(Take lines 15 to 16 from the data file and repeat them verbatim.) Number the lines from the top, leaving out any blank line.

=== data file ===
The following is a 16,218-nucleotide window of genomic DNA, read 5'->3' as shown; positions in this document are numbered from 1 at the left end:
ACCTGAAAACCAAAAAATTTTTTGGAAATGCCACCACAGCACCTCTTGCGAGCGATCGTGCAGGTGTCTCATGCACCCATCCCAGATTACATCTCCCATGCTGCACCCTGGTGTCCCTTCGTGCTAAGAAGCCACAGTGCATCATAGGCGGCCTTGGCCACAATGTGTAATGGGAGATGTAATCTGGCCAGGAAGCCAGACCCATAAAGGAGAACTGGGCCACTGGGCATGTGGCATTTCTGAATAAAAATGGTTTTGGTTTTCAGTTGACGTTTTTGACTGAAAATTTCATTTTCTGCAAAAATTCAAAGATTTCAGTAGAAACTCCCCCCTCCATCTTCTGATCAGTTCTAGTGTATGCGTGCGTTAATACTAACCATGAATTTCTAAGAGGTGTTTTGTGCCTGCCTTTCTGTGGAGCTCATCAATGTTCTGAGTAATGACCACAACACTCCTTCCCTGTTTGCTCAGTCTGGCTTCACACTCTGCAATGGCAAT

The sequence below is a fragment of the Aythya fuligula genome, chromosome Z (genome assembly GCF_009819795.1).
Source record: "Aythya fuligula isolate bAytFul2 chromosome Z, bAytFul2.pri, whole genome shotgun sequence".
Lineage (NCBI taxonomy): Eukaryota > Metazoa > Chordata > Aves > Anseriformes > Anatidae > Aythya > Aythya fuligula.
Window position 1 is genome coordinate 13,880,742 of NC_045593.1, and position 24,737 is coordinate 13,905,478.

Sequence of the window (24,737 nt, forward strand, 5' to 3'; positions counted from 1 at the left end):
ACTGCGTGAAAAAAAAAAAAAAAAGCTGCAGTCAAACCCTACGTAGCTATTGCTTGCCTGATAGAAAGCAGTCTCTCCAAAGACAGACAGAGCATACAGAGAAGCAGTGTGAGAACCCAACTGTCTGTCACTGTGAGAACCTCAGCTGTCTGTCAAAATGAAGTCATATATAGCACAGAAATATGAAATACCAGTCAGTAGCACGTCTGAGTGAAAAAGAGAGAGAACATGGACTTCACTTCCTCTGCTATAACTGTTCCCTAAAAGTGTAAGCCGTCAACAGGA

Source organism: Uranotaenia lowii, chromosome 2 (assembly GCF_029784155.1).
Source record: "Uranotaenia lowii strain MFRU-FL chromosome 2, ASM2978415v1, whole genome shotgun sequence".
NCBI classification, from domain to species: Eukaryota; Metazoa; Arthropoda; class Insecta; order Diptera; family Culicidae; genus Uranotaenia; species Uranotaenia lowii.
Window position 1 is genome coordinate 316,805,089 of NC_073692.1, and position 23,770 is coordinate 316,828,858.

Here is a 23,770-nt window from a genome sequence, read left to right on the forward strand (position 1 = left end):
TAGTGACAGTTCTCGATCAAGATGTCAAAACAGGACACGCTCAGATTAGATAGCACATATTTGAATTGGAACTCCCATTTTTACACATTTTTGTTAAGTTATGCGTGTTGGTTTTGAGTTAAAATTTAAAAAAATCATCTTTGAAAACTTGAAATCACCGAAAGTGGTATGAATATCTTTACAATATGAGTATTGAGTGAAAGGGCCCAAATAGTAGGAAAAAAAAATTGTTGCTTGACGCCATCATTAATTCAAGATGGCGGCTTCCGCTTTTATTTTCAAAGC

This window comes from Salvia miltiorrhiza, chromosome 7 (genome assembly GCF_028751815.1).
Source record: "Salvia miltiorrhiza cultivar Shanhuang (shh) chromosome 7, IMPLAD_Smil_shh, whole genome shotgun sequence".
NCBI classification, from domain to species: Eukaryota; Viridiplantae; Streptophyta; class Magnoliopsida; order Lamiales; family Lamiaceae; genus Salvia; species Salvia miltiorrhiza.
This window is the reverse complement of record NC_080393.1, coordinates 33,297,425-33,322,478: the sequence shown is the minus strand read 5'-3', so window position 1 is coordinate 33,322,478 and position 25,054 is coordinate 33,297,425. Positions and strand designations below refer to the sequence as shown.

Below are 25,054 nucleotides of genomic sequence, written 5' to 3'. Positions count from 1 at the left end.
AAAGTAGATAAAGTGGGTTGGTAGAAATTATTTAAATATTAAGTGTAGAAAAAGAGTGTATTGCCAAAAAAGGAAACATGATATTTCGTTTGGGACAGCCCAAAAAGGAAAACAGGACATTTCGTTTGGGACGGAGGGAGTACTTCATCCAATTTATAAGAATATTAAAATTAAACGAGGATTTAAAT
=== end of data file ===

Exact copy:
This window comes from Salvia miltiorrhiza, chromosome 7 (genome assembly GCF_028751815.1).
Source record: "Salvia miltiorrhiza cultivar Shanhuang (shh) chromosome 7, IMPLAD_Smil_shh, whole genome shotgun sequence".